Fuel cell vehicles (FCVs) are once again in the public eye, thanks to Toyota’s rollout of its first production-level fuel cell car, the Mirai, in 2015.
The Mirai joins Hyundai’s fuel cell-powered Tucson as the only commercially available fuel cell cars today as this market continues to focus on two key requirements for larger-scale commercial introduction. The first is driving down the vehicle cost so fuel cell cars and buses can approach the cost of battery and hybrid technology, and the second is developing the hydrogen infrastructure needed to fuel these vehicles.
Interest in the light duty vehicle (LDV) sector lies in the huge potential market for long-range emissions-free vehicles if the price and performance of the vehicles meet customer expectations.
With annual global sales of LDVs at around 82 million, capturing a small percentage of this would make LDVs the biggest market for fuel cell systems. Yet, the LDV market is tough to crack, and even technologies such as hybrids that have been commercial for well over a decade capture only 5% or less of annual sales in most markets.
Moreover, FCVs must compete with battery electric vehicles (BEVs), which have been available as commercial products since 2010. One benefit of FCVs over BEVs is that FCVs can offer better range combined with fast fueling. If hydrogen stations were ubiquitous, FCVs could compete well against BEVs.
Hydrogen infrastructure does not pose the same constraint for transit buses since those vehicles utilize a central fueling station. Rather, the fuel cell bus market is focused on continued cost reduction in the fuel cell systems and systems integration. Fuel cell bus system developers are focused on working with bus manufacturers to bring down cost through larger volume production or using lower-power fuel cells.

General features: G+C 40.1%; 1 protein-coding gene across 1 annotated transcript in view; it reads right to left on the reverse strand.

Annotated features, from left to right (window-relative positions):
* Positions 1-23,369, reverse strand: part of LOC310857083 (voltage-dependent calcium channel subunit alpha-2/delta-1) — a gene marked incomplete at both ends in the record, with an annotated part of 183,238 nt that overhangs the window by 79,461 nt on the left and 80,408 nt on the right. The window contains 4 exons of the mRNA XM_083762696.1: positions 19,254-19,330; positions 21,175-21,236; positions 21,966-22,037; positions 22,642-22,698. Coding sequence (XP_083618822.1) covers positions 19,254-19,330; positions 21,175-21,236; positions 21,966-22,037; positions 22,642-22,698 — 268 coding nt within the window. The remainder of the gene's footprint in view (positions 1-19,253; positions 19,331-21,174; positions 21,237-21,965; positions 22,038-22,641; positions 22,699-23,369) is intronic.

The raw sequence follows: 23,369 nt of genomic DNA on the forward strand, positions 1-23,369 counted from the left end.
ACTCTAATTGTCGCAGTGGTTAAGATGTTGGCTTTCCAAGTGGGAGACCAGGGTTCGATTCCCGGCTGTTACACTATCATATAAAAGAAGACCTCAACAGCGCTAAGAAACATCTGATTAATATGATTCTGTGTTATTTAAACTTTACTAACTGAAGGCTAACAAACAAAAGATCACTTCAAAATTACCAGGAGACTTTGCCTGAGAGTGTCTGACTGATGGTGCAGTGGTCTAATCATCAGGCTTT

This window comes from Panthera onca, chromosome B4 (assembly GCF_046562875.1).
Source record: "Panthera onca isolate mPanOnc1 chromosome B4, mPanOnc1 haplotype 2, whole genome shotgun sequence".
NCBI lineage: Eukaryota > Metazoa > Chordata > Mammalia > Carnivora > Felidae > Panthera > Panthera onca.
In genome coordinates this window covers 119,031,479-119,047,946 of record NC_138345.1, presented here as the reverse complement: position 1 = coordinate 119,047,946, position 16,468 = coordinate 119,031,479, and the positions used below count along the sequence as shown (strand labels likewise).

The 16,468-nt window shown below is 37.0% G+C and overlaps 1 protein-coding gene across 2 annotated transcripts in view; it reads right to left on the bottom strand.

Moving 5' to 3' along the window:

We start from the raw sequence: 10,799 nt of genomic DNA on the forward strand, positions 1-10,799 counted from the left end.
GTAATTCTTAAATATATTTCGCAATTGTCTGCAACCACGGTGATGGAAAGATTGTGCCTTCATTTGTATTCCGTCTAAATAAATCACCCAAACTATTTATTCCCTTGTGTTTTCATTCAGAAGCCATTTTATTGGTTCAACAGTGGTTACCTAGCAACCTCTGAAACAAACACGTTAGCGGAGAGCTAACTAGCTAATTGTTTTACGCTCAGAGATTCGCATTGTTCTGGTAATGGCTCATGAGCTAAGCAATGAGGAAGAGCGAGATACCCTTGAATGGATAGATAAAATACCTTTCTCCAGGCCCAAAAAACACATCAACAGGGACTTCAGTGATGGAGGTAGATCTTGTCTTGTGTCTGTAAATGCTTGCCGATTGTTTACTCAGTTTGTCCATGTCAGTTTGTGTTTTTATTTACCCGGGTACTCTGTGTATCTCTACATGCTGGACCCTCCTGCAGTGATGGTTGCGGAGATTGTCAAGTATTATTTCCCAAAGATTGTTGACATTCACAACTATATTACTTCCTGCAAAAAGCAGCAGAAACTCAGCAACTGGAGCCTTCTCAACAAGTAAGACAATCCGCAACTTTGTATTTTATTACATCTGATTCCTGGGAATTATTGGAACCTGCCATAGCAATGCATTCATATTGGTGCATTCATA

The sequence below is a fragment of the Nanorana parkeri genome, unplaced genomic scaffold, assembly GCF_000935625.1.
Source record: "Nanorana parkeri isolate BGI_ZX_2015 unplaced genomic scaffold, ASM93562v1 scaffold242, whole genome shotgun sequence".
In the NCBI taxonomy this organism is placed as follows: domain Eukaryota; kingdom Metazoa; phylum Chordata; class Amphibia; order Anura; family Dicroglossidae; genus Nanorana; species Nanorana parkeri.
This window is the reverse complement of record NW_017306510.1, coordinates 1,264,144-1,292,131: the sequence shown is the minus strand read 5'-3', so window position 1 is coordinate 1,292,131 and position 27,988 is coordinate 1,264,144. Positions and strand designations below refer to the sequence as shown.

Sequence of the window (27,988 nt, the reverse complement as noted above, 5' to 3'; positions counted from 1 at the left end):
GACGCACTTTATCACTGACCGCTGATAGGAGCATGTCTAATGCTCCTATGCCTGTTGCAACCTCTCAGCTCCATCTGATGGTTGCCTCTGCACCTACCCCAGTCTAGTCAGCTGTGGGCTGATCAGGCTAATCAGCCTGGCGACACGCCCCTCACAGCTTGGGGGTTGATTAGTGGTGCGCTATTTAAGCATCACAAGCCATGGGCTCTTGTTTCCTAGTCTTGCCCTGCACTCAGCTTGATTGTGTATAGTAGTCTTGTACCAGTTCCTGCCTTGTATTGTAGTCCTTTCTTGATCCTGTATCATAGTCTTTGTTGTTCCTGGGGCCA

A new report from Navigant Research analyzes the market for fuel cell passenger cars and buses, including its drivers and barriers, with global sales forecasts, through 2024. According to Navigant Research, annual sales of FCVs are expected to exceed 228,000 by 2024.
“Commercial FCVs are finally available to drivers in select markets, with early indications of real customer interest and signs that manufacturers are getting serious about pricing FCVs to compete at the premium-vehicle level,” says Lisa Jerram, principal research analyst with Navigant Research. “Automakers serious about fuel cell technology are expected to tackle the fueling infrastructure problem head on, with much needed investments in station buildout.”
Until the infrastructure is available, the market for FCVs is expected to remain supply-constrained, with vehicle production at low levels, according to the report. To facilitate the creation of FCV infrastructure, automakers are collaborating with new partners in retail fueling and hydrogen supply.